- Filter network traffic to prohibit ingress and egress communications with known malicious IP addresses. Prevent users from accessing malicious websites by implementing URL blocklists and/or allowlists.
- Update software, including operating systems, applications, and firmware on IT network assets, in a timely manner. Consider using a centralized patch management system; use a risk-based assessment strategy to determine which OT network assets and zones should participate in the patch management program.
- Limit access to resources over networks, especially by restricting RDP. After assessing risks, if RDP is deemed operationally necessary, restrict the originating sources and require multi-factor authentication.
- Set antivirus/antimalware programs to conduct regular scans of IT network assets using up-to-date signatures. Use a risk-based asset inventory strategy to determine how OT network assets are identified and evaluated for the presence of malware.
- Implement unauthorized execution prevention by:
- Disabling macro scripts from Microsoft Office files transmitted via email. Consider using Office Viewer software to open Microsoft Office files transmitted via email instead of full Microsoft Office suite applications.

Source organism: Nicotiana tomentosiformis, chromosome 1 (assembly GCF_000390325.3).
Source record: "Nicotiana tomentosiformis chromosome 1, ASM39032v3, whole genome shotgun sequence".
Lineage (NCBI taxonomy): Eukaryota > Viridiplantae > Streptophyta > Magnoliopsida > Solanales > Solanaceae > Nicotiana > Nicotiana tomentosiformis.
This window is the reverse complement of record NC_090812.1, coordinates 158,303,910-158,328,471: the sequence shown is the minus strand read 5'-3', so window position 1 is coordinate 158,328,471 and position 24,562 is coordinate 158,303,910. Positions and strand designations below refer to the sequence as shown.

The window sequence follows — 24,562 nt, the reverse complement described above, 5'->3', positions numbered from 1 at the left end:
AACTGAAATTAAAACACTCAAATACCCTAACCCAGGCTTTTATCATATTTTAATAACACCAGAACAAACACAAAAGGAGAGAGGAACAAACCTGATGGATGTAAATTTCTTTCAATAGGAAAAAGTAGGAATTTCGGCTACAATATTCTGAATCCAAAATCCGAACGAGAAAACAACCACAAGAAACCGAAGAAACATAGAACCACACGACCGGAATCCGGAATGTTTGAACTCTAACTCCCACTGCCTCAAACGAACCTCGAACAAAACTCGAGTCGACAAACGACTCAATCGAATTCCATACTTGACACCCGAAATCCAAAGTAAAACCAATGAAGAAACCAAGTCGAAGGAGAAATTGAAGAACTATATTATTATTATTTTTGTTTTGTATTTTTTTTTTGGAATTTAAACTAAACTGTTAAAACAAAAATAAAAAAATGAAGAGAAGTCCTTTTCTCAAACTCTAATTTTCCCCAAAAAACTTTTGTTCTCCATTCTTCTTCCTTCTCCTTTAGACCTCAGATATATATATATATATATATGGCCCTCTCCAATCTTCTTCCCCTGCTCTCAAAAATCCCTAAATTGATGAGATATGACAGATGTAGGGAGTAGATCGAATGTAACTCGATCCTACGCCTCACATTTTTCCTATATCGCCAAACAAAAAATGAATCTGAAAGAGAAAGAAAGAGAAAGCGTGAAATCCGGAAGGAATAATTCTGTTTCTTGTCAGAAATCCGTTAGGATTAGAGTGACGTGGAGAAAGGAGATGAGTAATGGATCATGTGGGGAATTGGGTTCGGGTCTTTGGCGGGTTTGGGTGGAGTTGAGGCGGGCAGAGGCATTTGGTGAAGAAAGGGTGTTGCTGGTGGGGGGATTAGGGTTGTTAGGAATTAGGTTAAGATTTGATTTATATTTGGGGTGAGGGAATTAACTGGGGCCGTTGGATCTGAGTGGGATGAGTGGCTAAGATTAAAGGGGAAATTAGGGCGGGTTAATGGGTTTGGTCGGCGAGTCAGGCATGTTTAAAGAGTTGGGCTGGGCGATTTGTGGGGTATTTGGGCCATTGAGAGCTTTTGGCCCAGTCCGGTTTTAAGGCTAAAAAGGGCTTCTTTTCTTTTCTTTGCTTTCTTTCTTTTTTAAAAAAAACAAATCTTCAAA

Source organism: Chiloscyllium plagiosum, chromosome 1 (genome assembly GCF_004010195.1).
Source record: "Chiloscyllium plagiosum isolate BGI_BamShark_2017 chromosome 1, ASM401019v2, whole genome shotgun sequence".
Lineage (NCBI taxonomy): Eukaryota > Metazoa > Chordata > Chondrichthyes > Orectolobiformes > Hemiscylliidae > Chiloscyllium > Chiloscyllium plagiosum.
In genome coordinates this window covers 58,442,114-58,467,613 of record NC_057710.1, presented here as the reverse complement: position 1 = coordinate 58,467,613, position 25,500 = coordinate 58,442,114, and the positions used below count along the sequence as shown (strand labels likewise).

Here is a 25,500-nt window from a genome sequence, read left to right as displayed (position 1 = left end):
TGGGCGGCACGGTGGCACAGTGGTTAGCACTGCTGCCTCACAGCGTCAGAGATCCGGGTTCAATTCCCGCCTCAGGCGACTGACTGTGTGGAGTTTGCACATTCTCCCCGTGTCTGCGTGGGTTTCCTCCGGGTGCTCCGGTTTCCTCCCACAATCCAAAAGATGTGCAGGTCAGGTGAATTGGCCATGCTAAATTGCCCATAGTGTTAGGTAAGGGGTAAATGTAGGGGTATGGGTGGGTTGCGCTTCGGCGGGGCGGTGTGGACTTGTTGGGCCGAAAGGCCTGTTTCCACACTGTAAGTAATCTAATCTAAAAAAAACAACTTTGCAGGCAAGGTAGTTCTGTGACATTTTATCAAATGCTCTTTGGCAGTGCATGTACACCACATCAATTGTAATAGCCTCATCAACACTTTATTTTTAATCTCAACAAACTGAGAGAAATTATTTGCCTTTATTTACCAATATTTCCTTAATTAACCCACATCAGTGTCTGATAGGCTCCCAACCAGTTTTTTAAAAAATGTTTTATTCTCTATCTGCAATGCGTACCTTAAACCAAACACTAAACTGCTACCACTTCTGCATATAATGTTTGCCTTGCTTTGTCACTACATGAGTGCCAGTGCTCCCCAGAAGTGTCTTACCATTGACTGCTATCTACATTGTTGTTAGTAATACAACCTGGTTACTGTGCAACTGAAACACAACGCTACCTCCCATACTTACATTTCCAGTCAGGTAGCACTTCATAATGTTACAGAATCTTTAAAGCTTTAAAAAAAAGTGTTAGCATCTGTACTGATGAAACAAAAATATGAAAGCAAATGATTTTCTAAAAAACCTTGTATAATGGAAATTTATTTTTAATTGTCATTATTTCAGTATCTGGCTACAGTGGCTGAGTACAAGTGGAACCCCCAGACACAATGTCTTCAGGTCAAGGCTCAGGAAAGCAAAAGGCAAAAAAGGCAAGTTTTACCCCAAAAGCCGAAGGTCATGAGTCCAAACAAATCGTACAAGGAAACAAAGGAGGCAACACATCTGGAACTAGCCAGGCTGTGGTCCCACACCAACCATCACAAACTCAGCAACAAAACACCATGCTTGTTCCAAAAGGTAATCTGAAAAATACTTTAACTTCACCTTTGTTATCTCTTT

- Implementing application allowlisting, which only allows systems to execute programs known and permitted by security policy. Implement software restriction policies (SRPs) or other controls to prevent programs from executing from common ransomware locations, such as temporary folders supporting popular internet browsers or compression/decompression programs, including the
- Monitor and/or block inbound connections from Tor exit nodes and other anonymization services to IP addresses and ports for which external connections are not expected (i.e., other than VPN gateways, mail ports, web ports). For more guidance, refer to Joint Cybersecurity Advisory AA20-183A: Defending Against Malicious Cyber Activity Originating from Tor.
- Deploy signatures to detect and/or block inbound connection from Cobalt Strike servers and other post exploitation tools.
CISA and FBI urge CI owners and operators to apply the following mitigations now to reduce the risk of severe business or functional degradation should their CI entity fall victim to a ransomware attack in the future.
- Implement and ensure robust network segmentation between IT and OT networks.
- Organize OT assets into logical zones.
- Identify OT and IT network inter-dependencies and develop workarounds or manual controls.
- Regularly test manual controls.
- Implement regular data backup procedures
“CISA and the FBI do not encourage paying a ransom to criminal actors,” concludes the alert. “Paying a ransom may embolden adversaries to target additional organizations, encourage other criminal actors to engage in the distribution of ransomware, and/or may fund illicit activities. Paying the ransom also does not guarantee that a victim’s files will be recovered.”